Karl E. Meyer

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The Chinese Want Their Art Back

Over the course of five days in March, Christie’s auctioned off the holdings of the dealer Robert H. Ellsworth, who, before his death last year at age 85, filled his 22-room apartment on Fifth Avenue in Manhattan with what was said to be one of the world’s most comprehensive private collections of Asian art, earning him the nickname “King of Ming.” The sale fetched $134 million, nearly four times the presale estimate of $35 million.

Chinese art has become a prized liquid asset for superrich collectors, who, instead of putting their treasures on display, often deposit them in carefully guarded, climate-controlled warehouses.…  Seguir leyendo »

The unexpected timeout in the Syrian crisis offers President Obama a promising opening for creative diplomacy. He can now ask the whole world, as represented in the United Nations General Assembly, to condemn unreservedly the use of chemical weapons.

The same resolution could call upon Syria to surrender its acknowledged stockpile and urge an immediate cease-fire in the country’s horrific civil war. This would oblige delegates from the 193 member states to take sides openly when the 68th session of the General Assembly convenes in New York on Sept. 17.

Unlike the Security Council, there are no vetoes in the Assembly.…  Seguir leyendo »

The French language is justly renowned for its clarity and precision. Yet on a seemingly simple matter its speakers stumble into a fog — who or what can be defined as French? The question arose afresh in the wake of the Toulouse killings. No one doubted that the perpetrator was 23-year-old Mohammed Merah, a native son of Algerian descent. But was Mr. Merah French?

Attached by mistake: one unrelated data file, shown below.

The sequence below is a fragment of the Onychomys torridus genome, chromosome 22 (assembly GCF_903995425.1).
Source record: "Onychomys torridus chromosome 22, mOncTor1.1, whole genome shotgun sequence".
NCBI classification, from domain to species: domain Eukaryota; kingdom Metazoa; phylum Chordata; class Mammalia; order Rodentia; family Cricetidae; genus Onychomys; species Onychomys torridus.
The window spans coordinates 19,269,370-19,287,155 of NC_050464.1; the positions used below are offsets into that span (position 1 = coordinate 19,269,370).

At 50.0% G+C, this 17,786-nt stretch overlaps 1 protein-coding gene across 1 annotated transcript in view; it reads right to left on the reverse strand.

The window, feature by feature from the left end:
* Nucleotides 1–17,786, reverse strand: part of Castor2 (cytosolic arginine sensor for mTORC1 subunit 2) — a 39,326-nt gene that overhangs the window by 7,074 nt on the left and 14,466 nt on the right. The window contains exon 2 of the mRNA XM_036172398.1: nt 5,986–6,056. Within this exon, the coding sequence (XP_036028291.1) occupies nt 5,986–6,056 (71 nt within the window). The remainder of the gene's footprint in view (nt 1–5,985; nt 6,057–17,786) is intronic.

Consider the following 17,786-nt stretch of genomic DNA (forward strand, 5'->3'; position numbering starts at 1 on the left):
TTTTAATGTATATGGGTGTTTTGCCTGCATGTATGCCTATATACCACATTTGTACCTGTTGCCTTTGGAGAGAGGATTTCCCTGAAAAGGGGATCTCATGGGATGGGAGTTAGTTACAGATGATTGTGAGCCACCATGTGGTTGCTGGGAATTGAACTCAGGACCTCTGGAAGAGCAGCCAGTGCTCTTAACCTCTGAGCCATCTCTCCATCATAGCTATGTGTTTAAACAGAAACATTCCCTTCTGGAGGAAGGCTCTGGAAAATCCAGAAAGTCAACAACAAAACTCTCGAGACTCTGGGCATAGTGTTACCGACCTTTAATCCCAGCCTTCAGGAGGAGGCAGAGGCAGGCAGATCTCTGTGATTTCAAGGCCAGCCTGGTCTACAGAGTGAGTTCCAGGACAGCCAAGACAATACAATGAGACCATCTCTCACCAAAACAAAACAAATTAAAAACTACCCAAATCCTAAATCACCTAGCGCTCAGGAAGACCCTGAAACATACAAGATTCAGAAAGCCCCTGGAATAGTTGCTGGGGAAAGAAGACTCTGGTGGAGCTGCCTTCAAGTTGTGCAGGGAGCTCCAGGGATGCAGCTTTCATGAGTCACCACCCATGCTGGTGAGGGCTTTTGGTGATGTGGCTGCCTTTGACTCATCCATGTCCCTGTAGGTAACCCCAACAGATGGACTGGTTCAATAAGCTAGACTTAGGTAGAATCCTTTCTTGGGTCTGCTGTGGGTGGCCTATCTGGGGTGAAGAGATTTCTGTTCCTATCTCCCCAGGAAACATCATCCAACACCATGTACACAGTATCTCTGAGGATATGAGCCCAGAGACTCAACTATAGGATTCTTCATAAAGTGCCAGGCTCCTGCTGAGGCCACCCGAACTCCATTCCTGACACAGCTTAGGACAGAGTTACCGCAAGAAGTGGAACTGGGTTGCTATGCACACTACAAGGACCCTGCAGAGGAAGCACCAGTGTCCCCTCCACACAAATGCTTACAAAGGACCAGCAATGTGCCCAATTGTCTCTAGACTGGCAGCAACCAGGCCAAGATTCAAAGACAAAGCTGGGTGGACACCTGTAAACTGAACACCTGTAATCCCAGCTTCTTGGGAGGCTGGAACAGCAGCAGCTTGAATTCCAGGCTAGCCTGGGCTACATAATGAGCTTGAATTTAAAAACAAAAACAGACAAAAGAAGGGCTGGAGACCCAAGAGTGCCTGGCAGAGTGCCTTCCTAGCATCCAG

Impossible, declared four members of Parliament belonging to President Nicolas Sarkozy’s center-right party. In a joint statement, they insisted that Mr. Merah “had nothing French about him but his identity papers.”

Nonsense, retorted the left-wing journal Libération: “Merah is certainly a monster, but he was a French monster.”…  Seguir leyendo »

In a very British if widely unnoticed rite, the city managers of York last Feb. 4 unveiled a bust of a Roman emperor to mark the precise anniversary of his death in their town 1,800 years earlier.

Emperor Septimus Severus, a native of North Africa, had for three years vainly tried to subdue elusive Caledonian insurgents north of Hadrian’s wall. Then, in the year 211, he apparently succumbed to pneumonia at age 64, having devoted much of his 18-year reign to stretching his empire. On his deathbed, when shown his cremation urn, he is said to have exclaimed, “You will hold a man that the world could not hold!”…  Seguir leyendo »

With only perfunctory debate, the Bush administration is pressuring a divided Iraqi government to approve a security agreement that could haunt Washington’s relations with Baghdad for years to come. The “strategic alliance” that President Bush is proposing eerily resembles, in spirit and in letter, a failed 1930 treaty between Britain and Iraq that prompted a nationalist eruption in Baghdad, a pro-Nazi military coup and a pogrom that foreshadowed the elimination of Baghdad’s ancient Jewish community.

The outline of the deal, which has not been made public, has been described by a high-level Iraqi insider, Ali A. Allawi, a moderate Shiite who was a post-invasion finance minister.…  Seguir leyendo »